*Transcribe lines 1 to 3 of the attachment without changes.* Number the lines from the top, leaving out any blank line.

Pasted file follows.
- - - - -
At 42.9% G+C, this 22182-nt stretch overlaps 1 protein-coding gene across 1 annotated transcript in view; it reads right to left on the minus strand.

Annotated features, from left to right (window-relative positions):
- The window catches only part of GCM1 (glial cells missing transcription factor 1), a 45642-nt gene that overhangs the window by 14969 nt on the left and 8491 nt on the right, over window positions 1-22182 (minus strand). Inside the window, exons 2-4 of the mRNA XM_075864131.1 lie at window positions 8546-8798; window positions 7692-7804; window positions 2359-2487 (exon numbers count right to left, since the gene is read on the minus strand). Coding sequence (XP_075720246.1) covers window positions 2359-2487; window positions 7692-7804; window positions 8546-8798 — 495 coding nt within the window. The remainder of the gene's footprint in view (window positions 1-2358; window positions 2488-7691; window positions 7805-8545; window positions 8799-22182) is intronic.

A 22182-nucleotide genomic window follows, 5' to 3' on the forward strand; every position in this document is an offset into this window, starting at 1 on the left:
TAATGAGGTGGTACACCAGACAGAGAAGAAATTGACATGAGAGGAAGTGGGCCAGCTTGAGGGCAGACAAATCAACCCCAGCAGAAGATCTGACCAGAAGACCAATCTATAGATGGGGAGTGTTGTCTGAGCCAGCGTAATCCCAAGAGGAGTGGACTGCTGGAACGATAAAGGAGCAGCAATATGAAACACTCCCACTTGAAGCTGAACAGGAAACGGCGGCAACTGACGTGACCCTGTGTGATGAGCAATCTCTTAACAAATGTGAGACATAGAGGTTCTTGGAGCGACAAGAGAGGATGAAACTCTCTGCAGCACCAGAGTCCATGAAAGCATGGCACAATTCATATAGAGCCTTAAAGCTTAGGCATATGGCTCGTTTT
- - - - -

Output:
At 42.9% G+C, this 22182-nt stretch overlaps 1 protein-coding gene across 1 annotated transcript in view; it reads right to left on the minus strand.

Annotated features, from left to right (window-relative positions):
- The window catches only part of GCM1 (glial cells missing transcription factor 1), a 45642-nt gene that overhangs the window by 14969 nt on the left and 8491 nt on the right, over window positions 1-22182 (minus strand). Inside the window, exons 2-4 of the mRNA XM_075864131.1 lie at window positions 8546-8798; window positions 7692-7804; window positions 2359-2487 (exon numbers count right to left, since the gene is read on the minus strand). Coding sequence (XP_075720246.1) covers window positions 2359-2487; window positions 7692-7804; window positions 8546-8798 — 495 coding nt within the window. The remainder of the gene's footprint in view (window positions 1-2358; window positions 2488-7691; window positions 7805-8545; window positions 8799-22182) is intronic.